"Medicare should pay them in a way that allows it to share in those efficiencies," Chernew said. The MedPAC head suggested lawmakers consider reforms to how regulators calculate benchmarks, adjusting payments to reflect diagnostic coding and restructuring the quality bonus program.
But insurers are unlikely to quietly accept any large-scale MA reforms, as many have been investing heavily in their MA plans in a bid to grow market share in the lucrative program. Humana, Cigna and CVS Health-owned Aetna all entered into new markets for 2022, facing off against program giant UnitedHealthcare along with new upstarts like Clover Health and Oscar Health to capture new members.
Witnesses at Wednesday's hearing also cited pharmaceutical costs as a key area of concern for Medicare's future. In the past year, almost 40% of people said they didn't take a medication because of the cost, testified Amy Kapczynski, a law professor and director of the Global Health Justice Partnership at Yale Law School.
Rising drug prices have consistently outpaced inflation. Total drug spending is expected to grow from 13.7% of all national health expenditures in 2018 to about 13.9% in 2028.
A common argument from drugmakers is that their prices reflect the amount they invested in a medication, but "these prices for old and new drugs do not reflect in any logical way the benefits or the costs," Kapczynski said.
And relatively small amounts of drugs have a disproportionate impact on spending. According to the Kaiser Family Foundation, the 250 top-selling drugs in Medicare Part D with no generic or biosimilar competition account for 60% of total spending in the prescription drug program, despite only making up 7% of all covered drugs.
"Seniors can't afford these costs and we're seeing people delay treatment and even die as a result," Kapczynski said.
The witness pointed to anticompetitive conduct like creating patent thickets protecting drug monopolies, paying rivals to delay launch of competing drugs and a lack of antitrust action, all allowing drugmakers to set high prices.
Additionally, Medicare by law is forbidden from negotiating prices with pharmaceutical companies. But given the program's purchasing power, allowing it to do so would be a huge help in lowering costs, Kapczynski said.
President Joe Biden's massive social spending legislation Build Back Better would allow negotiation of some high-cost brand name drugs, while also penalizing companies for raising the price of drugs above inflation. However, the legislation stalled in Congress despite its Democratic majority now appears to be dead in the water, though some Democrats hope to eventually pass some scaled-back version of the proposal.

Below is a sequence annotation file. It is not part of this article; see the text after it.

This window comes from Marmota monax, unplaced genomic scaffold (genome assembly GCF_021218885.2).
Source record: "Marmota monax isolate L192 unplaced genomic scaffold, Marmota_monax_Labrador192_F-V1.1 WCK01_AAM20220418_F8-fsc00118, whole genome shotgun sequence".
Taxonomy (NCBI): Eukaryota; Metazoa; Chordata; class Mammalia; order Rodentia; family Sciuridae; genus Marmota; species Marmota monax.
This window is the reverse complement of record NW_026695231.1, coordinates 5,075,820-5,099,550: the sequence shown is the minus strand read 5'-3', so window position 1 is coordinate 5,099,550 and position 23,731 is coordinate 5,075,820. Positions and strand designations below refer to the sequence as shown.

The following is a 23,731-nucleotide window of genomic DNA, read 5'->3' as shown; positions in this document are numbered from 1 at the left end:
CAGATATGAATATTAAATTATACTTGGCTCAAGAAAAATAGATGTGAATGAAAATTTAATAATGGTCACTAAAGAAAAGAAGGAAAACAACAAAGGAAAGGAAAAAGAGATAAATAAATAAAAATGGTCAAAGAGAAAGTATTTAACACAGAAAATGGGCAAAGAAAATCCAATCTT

But besides the need to combat MA gaming and rising drug prices, the government should also be focusing on aligning incentives within Medicare to get patients more involved in their care, James Capretta, a senior fellow at the American Enterprise Institute, said.
One step could be to combine Parts A, B and D into one comprehensive benefit so it's less fragmented and differences between plan benefits and premiums are easier for patients to understand, Capretta suggested. That would make it easier for beneficiaries to select the plan that's best for them, and result in stronger premium competition between available options.
After clarifying those options, another strategy would be allowing beneficiaries to save some of the premium themselves if they pick a lower-priced plan option, Capretta said.
Katherine Baicker, a professor at the University of Chicago's Harris School of Public Policy, said another way to get the patient involved in their own care would be somehow varying the co-pay a patient has to pay, based on their ability to pay.
Those ideas seemed to intrigue Cassidy, who argued on Wednesday for the importance of gain-sharing with patients.
"We've got to have this kind of just right measurement of how much cost-sharing do we have without overburdening the patient," and encouraging them to be cost-conscious, Sen. Cassidy, a physician, said.
But whether the onus is on payers, drugmakers, legislators or patients to curb costs, witnesses and senators agreed that the U.S. no longer kick the can when it comes to saving the beleaguered program money.
"The current threat to Medicare is very real," said Susan Rogers, president of Physicians for a National Health Program.